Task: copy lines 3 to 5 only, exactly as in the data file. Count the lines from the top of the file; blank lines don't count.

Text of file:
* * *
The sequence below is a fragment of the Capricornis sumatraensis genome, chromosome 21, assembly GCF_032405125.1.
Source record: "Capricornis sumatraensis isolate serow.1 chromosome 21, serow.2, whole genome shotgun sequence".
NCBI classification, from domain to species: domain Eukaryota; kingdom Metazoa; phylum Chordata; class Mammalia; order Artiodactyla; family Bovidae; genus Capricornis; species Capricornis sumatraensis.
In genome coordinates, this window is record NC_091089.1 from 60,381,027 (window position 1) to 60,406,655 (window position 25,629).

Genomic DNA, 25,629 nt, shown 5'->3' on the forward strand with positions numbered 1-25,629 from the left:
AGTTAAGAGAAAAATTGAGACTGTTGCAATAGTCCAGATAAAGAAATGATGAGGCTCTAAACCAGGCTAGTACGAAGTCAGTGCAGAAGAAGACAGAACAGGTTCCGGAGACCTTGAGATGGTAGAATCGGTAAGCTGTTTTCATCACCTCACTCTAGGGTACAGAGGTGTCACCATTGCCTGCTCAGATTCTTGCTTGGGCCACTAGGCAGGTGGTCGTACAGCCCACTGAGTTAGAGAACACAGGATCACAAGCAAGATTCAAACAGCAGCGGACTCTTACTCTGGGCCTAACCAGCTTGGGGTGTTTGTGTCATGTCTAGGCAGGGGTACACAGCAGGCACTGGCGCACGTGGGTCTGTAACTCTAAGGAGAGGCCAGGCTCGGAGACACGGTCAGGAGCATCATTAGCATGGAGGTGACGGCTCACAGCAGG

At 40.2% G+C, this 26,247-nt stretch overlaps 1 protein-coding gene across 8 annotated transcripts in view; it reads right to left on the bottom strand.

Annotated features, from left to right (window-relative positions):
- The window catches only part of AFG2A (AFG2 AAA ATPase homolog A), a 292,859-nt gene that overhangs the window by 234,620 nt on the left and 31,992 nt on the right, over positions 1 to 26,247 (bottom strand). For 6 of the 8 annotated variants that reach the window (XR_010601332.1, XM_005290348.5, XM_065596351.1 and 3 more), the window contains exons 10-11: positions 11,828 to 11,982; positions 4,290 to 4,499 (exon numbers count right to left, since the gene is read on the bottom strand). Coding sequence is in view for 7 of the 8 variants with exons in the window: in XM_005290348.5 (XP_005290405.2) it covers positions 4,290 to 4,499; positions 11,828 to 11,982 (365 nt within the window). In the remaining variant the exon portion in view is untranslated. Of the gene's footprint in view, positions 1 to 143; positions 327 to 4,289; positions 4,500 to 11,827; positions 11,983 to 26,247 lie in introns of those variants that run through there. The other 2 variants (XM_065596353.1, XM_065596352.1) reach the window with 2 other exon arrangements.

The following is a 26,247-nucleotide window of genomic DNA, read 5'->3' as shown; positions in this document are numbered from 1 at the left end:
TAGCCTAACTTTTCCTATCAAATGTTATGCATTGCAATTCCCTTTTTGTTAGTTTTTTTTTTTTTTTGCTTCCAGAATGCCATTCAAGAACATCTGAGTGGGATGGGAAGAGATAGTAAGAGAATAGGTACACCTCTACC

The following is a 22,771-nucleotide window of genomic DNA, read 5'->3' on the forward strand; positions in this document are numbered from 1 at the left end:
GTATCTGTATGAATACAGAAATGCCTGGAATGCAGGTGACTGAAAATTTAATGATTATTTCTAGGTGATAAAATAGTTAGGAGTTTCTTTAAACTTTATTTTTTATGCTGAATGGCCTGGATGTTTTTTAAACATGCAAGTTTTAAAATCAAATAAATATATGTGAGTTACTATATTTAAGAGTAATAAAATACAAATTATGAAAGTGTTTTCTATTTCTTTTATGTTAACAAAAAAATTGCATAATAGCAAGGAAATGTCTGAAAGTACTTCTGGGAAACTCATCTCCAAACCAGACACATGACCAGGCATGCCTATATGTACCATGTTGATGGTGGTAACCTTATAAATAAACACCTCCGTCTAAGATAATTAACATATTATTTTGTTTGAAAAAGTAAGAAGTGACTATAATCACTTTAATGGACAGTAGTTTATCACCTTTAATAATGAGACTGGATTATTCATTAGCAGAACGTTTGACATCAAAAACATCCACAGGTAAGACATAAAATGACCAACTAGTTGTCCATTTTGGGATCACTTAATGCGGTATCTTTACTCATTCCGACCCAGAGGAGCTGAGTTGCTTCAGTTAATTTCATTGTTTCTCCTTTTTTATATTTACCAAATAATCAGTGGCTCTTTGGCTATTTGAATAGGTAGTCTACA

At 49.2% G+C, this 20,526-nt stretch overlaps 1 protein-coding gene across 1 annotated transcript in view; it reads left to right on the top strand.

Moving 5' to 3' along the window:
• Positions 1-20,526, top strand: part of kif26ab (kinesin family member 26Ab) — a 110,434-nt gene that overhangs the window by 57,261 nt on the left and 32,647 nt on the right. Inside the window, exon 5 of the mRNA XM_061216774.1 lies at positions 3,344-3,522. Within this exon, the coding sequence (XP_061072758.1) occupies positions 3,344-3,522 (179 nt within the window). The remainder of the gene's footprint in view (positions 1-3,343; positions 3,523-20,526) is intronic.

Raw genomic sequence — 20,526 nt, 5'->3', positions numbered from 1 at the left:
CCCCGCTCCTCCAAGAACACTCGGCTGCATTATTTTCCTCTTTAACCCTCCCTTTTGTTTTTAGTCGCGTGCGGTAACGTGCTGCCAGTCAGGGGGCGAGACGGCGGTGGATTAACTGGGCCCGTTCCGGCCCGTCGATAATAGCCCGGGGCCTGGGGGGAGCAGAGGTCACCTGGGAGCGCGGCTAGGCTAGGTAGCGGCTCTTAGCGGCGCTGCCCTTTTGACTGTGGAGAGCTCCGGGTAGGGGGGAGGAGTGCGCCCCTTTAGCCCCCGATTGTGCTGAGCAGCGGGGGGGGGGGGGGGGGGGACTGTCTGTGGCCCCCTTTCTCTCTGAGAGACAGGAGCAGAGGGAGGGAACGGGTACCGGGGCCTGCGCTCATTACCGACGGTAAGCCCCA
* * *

NCBI classification, from domain to species: domain Eukaryota; kingdom Metazoa; phylum Chordata; class Mammalia; order Artiodactyla; family Bovidae; genus Capricornis; species Capricornis sumatraensis.
In genome coordinates, this window is record NC_091089.1 from 60,381,027 (window position 1) to 60,406,655 (window position 25,629).

Genomic DNA, 25,629 nt, shown 5'->3' on the forward strand with positions numbered 1-25,629 from the left: